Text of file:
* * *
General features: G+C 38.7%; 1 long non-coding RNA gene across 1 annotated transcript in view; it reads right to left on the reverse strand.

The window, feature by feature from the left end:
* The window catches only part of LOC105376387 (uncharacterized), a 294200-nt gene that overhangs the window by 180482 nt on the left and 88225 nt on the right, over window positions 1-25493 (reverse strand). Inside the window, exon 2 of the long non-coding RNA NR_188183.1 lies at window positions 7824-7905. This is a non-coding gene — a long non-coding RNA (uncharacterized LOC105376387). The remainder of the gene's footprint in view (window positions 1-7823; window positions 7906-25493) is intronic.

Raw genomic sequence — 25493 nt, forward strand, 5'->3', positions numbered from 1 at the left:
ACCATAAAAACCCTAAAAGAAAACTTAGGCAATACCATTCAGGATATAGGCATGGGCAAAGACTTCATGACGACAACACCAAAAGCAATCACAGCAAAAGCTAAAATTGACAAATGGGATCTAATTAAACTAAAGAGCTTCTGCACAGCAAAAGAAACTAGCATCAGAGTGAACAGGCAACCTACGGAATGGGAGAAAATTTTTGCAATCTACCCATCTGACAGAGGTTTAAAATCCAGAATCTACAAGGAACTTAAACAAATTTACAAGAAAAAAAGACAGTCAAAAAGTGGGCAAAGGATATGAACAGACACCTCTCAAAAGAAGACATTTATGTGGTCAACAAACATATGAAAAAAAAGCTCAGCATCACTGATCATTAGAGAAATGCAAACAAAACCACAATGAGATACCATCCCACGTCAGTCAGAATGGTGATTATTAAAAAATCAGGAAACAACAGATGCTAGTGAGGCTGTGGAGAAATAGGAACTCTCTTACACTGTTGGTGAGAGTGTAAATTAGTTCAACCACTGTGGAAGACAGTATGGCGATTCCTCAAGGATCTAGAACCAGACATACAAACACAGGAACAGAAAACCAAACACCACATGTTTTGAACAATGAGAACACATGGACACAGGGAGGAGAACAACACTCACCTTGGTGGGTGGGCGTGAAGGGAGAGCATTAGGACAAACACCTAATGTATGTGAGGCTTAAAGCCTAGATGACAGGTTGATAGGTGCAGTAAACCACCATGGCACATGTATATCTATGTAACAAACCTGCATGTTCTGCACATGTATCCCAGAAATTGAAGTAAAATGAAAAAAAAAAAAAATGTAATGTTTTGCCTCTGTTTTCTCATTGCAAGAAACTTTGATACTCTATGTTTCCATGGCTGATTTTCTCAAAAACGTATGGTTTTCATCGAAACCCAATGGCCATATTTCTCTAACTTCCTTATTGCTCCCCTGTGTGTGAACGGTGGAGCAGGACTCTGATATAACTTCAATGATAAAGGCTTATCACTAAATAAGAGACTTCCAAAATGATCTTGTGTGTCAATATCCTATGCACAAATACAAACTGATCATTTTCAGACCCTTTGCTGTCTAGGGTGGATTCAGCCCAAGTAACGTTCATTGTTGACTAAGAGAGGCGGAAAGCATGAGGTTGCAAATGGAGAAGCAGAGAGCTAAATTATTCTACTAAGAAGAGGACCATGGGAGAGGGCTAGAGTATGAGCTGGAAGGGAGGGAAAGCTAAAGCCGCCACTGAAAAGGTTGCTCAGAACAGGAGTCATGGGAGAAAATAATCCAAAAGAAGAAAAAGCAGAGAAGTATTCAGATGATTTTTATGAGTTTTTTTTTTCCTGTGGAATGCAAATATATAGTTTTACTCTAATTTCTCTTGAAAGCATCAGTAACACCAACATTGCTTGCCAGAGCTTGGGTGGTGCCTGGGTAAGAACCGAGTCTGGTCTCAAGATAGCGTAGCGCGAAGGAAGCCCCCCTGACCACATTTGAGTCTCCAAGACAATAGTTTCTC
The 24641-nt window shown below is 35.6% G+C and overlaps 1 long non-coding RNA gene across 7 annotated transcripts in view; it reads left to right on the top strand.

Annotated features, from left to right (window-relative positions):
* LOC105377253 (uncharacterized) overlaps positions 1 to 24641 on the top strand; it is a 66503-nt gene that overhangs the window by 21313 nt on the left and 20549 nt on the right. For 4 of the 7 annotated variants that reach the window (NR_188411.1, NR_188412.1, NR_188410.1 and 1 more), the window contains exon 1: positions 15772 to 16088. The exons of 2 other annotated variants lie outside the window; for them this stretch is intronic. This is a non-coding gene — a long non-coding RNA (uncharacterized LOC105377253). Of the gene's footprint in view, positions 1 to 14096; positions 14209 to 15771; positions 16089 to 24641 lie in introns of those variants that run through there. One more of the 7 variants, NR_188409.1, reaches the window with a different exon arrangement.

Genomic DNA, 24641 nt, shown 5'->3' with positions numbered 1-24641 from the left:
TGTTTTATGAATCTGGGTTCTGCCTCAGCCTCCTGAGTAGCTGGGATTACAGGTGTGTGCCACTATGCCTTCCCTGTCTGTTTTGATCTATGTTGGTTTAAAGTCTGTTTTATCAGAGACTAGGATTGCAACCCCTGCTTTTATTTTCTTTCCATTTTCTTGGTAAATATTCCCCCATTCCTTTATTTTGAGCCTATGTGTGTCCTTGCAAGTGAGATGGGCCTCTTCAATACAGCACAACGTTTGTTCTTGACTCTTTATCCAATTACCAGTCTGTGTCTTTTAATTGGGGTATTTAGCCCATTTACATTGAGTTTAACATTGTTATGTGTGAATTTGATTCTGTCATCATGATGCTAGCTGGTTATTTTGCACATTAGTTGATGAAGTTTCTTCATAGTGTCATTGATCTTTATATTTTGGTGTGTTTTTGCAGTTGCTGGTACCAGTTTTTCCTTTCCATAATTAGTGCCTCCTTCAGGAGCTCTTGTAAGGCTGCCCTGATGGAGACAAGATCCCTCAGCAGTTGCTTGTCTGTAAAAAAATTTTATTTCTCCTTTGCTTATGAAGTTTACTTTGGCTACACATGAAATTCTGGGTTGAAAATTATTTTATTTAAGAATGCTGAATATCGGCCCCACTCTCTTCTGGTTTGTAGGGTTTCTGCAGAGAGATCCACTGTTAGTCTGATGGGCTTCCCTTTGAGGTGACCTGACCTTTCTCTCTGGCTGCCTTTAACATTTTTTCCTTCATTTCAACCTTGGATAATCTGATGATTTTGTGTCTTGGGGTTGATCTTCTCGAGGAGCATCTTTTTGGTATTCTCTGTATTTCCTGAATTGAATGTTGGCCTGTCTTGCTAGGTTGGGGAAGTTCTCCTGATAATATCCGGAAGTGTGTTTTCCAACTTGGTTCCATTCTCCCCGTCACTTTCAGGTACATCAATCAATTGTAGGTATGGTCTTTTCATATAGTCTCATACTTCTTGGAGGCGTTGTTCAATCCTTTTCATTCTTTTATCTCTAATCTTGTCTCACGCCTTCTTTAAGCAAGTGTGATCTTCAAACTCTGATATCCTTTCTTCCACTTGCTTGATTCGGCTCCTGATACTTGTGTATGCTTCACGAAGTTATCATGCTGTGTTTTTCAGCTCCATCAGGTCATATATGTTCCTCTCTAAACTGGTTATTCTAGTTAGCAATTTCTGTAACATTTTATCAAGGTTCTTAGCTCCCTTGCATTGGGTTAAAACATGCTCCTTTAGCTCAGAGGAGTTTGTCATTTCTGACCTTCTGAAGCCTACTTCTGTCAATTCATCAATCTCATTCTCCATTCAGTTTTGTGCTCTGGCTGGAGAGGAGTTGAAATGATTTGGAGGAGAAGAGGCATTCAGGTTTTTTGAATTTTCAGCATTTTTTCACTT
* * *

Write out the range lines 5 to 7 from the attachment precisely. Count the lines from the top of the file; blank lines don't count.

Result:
ACCATAAAAACCCTAAAAGAAAACTTAGGCAATACCATTCAGGATATAGGCATGGGCAAAGACTTCATGACGACAACACCAAAAGCAATCACAGCAAAAGCTAAAATTGACAAATGGGATCTAATTAAACTAAAGAGCTTCTGCACAGCAAAAGAAACTAGCATCAGAGTGAACAGGCAACCTACGGAATGGGAGAAAATTTTTGCAATCTACCCATCTGACAGAGGTTTAAAATCCAGAATCTACAAGGAACTTAAACAAATTTACAAGAAAAAAAGACAGTCAAAAAGTGGGCAAAGGATATGAACAGACACCTCTCAAAAGAAGACATTTATGTGGTCAACAAACATATGAAAAAAAAGCTCAGCATCACTGATCATTAGAGAAATGCAAACAAAACCACAATGAGATACCATCCCACGTCAGTCAGAATGGTGATTATTAAAAAATCAGGAAACAACAGATGCTAGTGAGGCTGTGGAGAAATAGGAACTCTCTTACACTGTTGGTGAGAGTGTAAATTAGTTCAACCACTGTGGAAGACAGTATGGCGATTCCTCAAGGATCTAGAACCAGACATACAAACACAGGAACAGAAAACCAAACACCACATGTTTTGAACAATGAGAACACATGGACACAGGGAGGAGAACAACACTCACCTTGGTGGGTGGGCGTGAAGGGAGAGCATTAGGACAAACACCTAATGTATGTGAGGCTTAAAGCCTAGATGACAGGTTGATAGGTGCAGTAAACCACCATGGCACATGTATATCTATGTAACAAACCTGCATGTTCTGCACATGTATCCCAGAAATTGAAGTAAAATGAAAAAAAAAAAAAATGTAATGTTTTGCCTCTGTTTTCTCATTGCAAGAAACTTTGATACTCTATGTTTCCATGGCTGATTTTCTCAAAAACGTATGGTTTTCATCGAAACCCAATGGCCATATTTCTCTAACTTCCTTATTGCTCCCCTGTGTGTGAACGGTGGAGCAGGACTCTGATATAACTTCAATGATAAAGGCTTATCACTAAATAAGAGACTTCCAAAATGATCTTGTGTGTCAATATCCTATGCACAAATACAAACTGATCATTTTCAGACCCTTTGCTGTCTAGGGTGGATTCAGCCCAAGTAACGTTCATTGTTGACTAAGAGAGGCGGAAAGCATGAGGTTGCAAATGGAGAAGCAGAGAGCTAAATTATTCTACTAAGAAGAGGACCATGGGAGAGGGCTAGAGTATGAGCTGGAAGGGAGGGAAAGCTAAAGCCGCCACTGAAAAGGTTGCTCAGAACAGGAGTCATGGGAGAAAATAATCCAAAAGAAGAAAAAGCAGAGAAGTATTCAGATGATTTTTATGAGTTTTTTTTTTCCTGTGGAATGCAAATATATAGTTTTACTCTAATTTCTCTTGAAAGCATCAGTAACACCAACATTGCTTGCCAGAGCTTGGGTGGTGCCTGGGTAAGAACCGAGTCTGGTCTCAAGATAGCGTAGCGCGAAGGAAGCCCCCCTGACCACATTTGAGTCTCCAAGACAATAGTTTCTC
The 24641-nt window shown below is 35.6% G+C and overlaps 1 long non-coding RNA gene across 7 annotated transcripts in view; it reads left to right on the top strand.

Annotated features, from left to right (window-relative positions):